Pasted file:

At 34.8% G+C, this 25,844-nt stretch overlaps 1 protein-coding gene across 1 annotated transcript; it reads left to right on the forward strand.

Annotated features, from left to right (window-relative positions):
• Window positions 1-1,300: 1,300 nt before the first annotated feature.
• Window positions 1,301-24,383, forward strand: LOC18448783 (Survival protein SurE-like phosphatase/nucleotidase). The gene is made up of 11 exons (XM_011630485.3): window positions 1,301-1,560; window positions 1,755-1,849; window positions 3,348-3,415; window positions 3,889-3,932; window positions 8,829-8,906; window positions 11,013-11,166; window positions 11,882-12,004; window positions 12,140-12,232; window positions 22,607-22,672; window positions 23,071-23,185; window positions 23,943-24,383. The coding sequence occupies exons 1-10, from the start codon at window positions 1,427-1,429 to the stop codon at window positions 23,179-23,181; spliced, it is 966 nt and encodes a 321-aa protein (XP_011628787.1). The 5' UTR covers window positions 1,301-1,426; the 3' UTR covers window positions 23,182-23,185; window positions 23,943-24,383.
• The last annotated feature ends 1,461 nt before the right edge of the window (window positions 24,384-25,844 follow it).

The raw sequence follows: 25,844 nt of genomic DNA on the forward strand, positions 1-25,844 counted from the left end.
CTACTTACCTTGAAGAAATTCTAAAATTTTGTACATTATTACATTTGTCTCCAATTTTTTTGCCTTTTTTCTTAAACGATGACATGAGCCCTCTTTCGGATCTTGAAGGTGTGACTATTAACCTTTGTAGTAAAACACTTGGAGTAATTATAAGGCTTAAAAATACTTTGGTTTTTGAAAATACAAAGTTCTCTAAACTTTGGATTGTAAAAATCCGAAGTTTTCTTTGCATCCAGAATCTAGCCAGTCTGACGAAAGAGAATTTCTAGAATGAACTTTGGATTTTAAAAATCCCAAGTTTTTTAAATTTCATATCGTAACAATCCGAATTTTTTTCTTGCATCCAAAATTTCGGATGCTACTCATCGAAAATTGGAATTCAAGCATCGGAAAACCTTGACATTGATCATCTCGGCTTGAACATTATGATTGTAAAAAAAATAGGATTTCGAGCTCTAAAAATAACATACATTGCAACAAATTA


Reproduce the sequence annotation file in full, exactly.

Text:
At 34.8% G+C, this 25,844-nt stretch overlaps 1 protein-coding gene across 1 annotated transcript; it reads left to right on the forward strand.

Annotated features, from left to right (window-relative positions):
• Window positions 1-1,300: 1,300 nt before the first annotated feature.
• Window positions 1,301-24,383, forward strand: LOC18448783 (Survival protein SurE-like phosphatase/nucleotidase). The gene is made up of 11 exons (XM_011630485.3): window positions 1,301-1,560; window positions 1,755-1,849; window positions 3,348-3,415; window positions 3,889-3,932; window positions 8,829-8,906; window positions 11,013-11,166; window positions 11,882-12,004; window positions 12,140-12,232; window positions 22,607-22,672; window positions 23,071-23,185; window positions 23,943-24,383. The coding sequence occupies exons 1-10, from the start codon at window positions 1,427-1,429 to the stop codon at window positions 23,179-23,181; spliced, it is 966 nt and encodes a 321-aa protein (XP_011628787.1). The 5' UTR covers window positions 1,301-1,426; the 3' UTR covers window positions 23,182-23,185; window positions 23,943-24,383.
• The last annotated feature ends 1,461 nt before the right edge of the window (window positions 24,384-25,844 follow it).

The raw sequence follows: 25,844 nt of genomic DNA on the forward strand, positions 1-25,844 counted from the left end.
CTACTTACCTTGAAGAAATTCTAAAATTTTGTACATTATTACATTTGTCTCCAATTTTTTTGCCTTTTTTCTTAAACGATGACATGAGCCCTCTTTCGGATCTTGAAGGTGTGACTATTAACCTTTGTAGTAAAACACTTGGAGTAATTATAAGGCTTAAAAATACTTTGGTTTTTGAAAATACAAAGTTCTCTAAACTTTGGATTGTAAAAATCCGAAGTTTTCTTTGCATCCAGAATCTAGCCAGTCTGACGAAAGAGAATTTCTAGAATGAACTTTGGATTTTAAAAATCCCAAGTTTTTTAAATTTCATATCGTAACAATCCGAATTTTTTTCTTGCATCCAAAATTTCGGATGCTACTCATCGAAAATTGGAATTCAAGCATCGGAAAACCTTGACATTGATCATCTCGGCTTGAACATTATGATTGTAAAAAAAATAGGATTTCGAGCTCTAAAAATAACATACATTGCAACAAATTA